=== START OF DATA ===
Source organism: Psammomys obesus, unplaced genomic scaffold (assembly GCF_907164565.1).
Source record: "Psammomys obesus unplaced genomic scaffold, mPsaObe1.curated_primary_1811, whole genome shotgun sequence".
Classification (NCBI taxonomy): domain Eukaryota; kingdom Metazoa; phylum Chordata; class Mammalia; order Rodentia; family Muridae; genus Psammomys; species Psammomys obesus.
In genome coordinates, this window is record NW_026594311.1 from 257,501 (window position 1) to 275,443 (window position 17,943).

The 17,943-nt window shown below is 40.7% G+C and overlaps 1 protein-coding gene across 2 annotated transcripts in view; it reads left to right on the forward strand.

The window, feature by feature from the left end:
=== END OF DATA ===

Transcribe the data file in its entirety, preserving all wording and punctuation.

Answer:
Source organism: Psammomys obesus, unplaced genomic scaffold (assembly GCF_907164565.1).
Source record: "Psammomys obesus unplaced genomic scaffold, mPsaObe1.curated_primary_1811, whole genome shotgun sequence".
Classification (NCBI taxonomy): domain Eukaryota; kingdom Metazoa; phylum Chordata; class Mammalia; order Rodentia; family Muridae; genus Psammomys; species Psammomys obesus.
In genome coordinates, this window is record NW_026594311.1 from 257,501 (window position 1) to 275,443 (window position 17,943).

The 17,943-nt window shown below is 40.7% G+C and overlaps 1 protein-coding gene across 2 annotated transcripts in view; it reads left to right on the forward strand.

The window, feature by feature from the left end: